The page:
Recently, in the course of some research unrelated to this article, I stumbled across an old letter from F. Scott Fitzgerald to Ernest Hemingway written in June of 1929. Fitzgerald had read a typescript of what soon became A Farewell to Arms and was offering his mercurial friend some critique. What Hemingway thought of this review can be inferred by a note he appended to the letter, requesting that Fitzgerald apply his lips to that part of the human anatomy typically reserved for sitting. But one comment must have stirred even Hemingway’s hardest of hearts: Fitzgerald praised a particular passage as not only among the author’s personal best, but as “one of the most beautiful pages in all English literature.”
That evening I tracked down the source of this acclaim in my copy of the book. I found a familiar paragraph that culminates with the famous line: “The world breaks every one and afterward many are strong at the broken places.” What struck me then, however, more than during previous readings, was that Lieutenant Henry, the book’s protagonist, reaches this conclusion after a lengthy stream of thought on the nature of loneliness. Henry has realized that with Catherine Barkley he doesn’t feel alone. This is strange, because simply being with someone often does nothing to dampen loneliness — on the contrary, he thinks, “that is the way that you can be most lonely.” It is even stranger because his lack of loneliness persists even into the night, which “can be a dreadful time for lonely people once their loneliness has started.” At the close of the book Henry stands helpless as his wife dies during childbirth, then leaves the hospital alone.
Until the second half of the twentieth century, explorations of loneliness were largely reserved for writers, musicians, painters — reserved, in short, for the arts, and not the sciences. It is fitting, then, that when the sociologist Robert Weiss published one of the first scientific looks of loneliness, in the early 1970s, one of his case studies largely reflected Hemingway’s fictional portrayal. It involved a widower, a Mr. Neilson, whose wife had died during childbirth. During the day Neilson was surrounded by many people — coworkers, drinking companions, his sister who had moved in to help him, his five remaining children — but still found his existence a lonely one. Nights, of course, were even tougher. “I get an empty feeling in the nights,” Neilson told Weiss, “I really do.”
Weiss’s Loneliness: The Experience of Emotional and Social Isolation itself had little company upon its publication in 1973. Despite the cultural prevalence of isolation — a contemporary survey, noted Weiss, found that one in nine Americans felt severely lonely within the past week — the topic had been remarkably ignored by the behavioral literature. “We are lacking,” he wrote, “in studies that would describe what loneliness is and explain why it is that way.” As a result, people tended to underestimate the crippling effects loneliness had on well-being. They often viewed solitude as a virtue — the strong one, emerging victorious from the masses — or saw lonely people as frail souls who could surely find some partner or purpose if they would only try harder.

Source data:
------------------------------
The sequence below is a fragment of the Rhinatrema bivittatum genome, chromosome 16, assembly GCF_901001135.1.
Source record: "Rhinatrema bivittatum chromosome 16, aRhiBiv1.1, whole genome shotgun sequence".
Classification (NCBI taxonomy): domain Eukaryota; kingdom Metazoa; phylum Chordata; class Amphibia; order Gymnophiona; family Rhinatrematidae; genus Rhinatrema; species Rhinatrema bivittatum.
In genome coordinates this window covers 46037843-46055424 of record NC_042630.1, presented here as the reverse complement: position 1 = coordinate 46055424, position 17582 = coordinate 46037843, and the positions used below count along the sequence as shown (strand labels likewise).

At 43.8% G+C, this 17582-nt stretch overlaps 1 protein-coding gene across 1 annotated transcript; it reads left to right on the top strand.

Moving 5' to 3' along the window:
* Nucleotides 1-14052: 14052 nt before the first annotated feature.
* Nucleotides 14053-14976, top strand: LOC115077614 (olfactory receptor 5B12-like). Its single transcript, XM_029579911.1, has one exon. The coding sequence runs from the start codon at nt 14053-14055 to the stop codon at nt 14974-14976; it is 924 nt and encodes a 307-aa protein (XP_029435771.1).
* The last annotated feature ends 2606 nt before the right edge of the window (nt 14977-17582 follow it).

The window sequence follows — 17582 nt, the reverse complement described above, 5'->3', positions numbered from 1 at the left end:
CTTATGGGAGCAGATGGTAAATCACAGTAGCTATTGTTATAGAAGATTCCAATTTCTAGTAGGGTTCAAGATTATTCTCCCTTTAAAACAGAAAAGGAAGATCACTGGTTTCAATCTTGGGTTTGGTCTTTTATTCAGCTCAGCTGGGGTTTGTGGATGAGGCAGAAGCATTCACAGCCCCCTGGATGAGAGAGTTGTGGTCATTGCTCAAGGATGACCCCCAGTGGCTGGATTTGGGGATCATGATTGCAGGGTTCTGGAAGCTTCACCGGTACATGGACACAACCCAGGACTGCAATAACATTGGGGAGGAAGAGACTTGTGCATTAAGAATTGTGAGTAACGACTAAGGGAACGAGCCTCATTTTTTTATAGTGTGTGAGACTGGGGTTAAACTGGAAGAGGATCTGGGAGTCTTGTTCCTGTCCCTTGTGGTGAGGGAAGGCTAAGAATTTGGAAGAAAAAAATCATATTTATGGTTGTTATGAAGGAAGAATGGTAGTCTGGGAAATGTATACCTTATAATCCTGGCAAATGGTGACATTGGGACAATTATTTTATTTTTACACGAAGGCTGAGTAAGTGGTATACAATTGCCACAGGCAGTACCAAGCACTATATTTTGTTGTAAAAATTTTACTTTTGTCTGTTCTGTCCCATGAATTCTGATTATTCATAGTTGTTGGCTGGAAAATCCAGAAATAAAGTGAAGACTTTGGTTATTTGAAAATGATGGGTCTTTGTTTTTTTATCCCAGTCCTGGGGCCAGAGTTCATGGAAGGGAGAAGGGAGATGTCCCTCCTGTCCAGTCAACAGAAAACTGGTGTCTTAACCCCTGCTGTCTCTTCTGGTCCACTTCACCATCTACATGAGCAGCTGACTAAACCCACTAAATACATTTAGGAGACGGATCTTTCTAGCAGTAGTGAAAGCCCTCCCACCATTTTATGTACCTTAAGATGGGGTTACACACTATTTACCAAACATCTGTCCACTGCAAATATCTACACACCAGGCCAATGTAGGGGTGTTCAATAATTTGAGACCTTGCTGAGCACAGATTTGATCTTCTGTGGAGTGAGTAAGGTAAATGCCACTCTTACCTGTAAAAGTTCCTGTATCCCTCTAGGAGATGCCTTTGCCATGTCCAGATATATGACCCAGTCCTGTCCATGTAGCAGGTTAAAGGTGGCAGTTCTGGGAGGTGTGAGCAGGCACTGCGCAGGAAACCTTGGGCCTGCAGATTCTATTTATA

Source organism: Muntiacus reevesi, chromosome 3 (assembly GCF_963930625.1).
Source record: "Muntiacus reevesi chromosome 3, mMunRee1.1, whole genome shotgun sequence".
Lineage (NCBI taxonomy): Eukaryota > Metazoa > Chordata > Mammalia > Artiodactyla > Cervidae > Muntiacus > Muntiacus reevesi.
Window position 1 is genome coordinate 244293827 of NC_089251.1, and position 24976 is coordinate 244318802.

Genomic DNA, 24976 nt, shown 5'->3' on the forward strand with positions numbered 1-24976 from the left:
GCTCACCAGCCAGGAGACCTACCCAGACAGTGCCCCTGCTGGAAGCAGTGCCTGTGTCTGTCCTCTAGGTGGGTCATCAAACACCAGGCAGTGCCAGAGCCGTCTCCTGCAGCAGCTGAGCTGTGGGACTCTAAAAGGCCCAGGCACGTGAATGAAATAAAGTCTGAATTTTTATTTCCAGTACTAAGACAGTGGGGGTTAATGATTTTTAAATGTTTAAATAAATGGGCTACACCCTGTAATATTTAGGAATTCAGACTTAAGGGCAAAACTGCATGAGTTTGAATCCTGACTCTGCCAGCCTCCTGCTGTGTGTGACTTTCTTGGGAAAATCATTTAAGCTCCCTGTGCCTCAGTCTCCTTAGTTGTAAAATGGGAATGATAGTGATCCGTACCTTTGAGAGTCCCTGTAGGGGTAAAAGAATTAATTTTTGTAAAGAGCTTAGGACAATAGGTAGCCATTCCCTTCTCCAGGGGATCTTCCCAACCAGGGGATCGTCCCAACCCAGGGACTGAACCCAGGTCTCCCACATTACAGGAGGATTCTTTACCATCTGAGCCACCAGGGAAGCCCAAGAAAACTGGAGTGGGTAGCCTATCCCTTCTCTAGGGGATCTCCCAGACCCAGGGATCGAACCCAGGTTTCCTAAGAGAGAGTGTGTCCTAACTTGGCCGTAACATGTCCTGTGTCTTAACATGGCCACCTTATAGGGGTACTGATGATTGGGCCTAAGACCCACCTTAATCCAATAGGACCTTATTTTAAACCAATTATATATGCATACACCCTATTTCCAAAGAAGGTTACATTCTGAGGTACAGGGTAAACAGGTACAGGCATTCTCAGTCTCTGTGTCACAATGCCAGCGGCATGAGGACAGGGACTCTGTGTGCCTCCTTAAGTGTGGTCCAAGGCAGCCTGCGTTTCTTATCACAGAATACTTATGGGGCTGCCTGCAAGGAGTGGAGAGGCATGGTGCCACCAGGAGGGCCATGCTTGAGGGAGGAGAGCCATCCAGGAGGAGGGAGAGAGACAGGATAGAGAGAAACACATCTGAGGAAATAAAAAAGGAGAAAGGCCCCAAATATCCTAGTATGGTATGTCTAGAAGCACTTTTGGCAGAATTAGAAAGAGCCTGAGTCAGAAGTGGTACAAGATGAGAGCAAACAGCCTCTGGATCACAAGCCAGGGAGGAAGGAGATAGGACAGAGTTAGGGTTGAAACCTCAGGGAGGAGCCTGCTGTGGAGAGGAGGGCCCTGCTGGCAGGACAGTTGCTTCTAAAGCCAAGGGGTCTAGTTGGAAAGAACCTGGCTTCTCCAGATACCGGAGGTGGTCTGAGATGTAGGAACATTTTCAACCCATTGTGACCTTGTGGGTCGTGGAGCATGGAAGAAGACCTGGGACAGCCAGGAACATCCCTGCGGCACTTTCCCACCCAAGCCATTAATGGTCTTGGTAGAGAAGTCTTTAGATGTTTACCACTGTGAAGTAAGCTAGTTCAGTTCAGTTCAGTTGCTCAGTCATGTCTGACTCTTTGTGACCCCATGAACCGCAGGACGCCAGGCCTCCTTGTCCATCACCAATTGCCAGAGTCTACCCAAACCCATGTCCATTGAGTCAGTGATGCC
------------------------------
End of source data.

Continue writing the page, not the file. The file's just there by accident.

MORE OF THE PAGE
Weiss’s work “stimulated the scientific study of loneliness,” says APS Past President John Cacioppo, University of Chicago, a current leader in the field. Since then, the scientific understanding of loneliness has advanced significantly. A group of scientists canvassed the emerging literature and concluded, in a 1988 report in Science (House et al.), that social isolation was as much a risk factor for illness as high blood pressure, obesity, and cigarette smoking. More recently, brain imaging work has shown loneliness to interfere with executive functioning, and cellular tests have traced its impact down to the level of genetic expression. Cacioppo’s own research, forming the basis of his new book, Loneliness (2008), has found that social isolation grinds the body through a physical wear-and-tear essentially akin to “premature aging.”
This heightened understanding of loneliness, argues Cacioppo, can guide methods of easing the lonely back toward salutary social connections. Those who recognize themselves as isolated can take active measures toward reestablishing connections; loneliness, in that sense, can serve as a primal call to arms rather than an abject farewell.
Yet despite the progress, many misconceptions of loneliness have carried over from Weiss’ time — most notably the perceived virtue of solitude — creating a potentially urgent problem for a society living increasingly alone. By 2010, some 29 million people will live by themselves, up 30 percent since 1980. When surveyors asked people how many confidants they had in 1985, the most common answer was three; the same question, posed in 2004, elicited a most-common response — at a quarter of the respondents — of none.
“We treat [loneliness] like it’s some disease, like it’s a personality weakness,” Cacioppo said recently. “We don’t pay attention to a signal we’re biologically designed to use to be happier, healthier beings.”
In Loneliness, Cacioppo and his coauthor, science editor William Patrick, devote a large portion of space to the evolutionary roots of social support. Across vast swaths of human ancestry, they argue, evolution fashioned people to feel secure when with others, and to feel threatened when alone. “As a species we’re designed to work together and trust one another,” Cacioppo said. “Thousands of years ago, we needed others to prosper and survive, and when we’re infants we [still] need that now.” The authors rally a collection of anthropological and genetic theories, too vast to consider here in full, toward their basic premise: social connection is a fundamental part of the human system. With this evolutionary foundation in place, it becomes easier to understand exactly why isolation causes our natural health systems to strain, and break down entirely.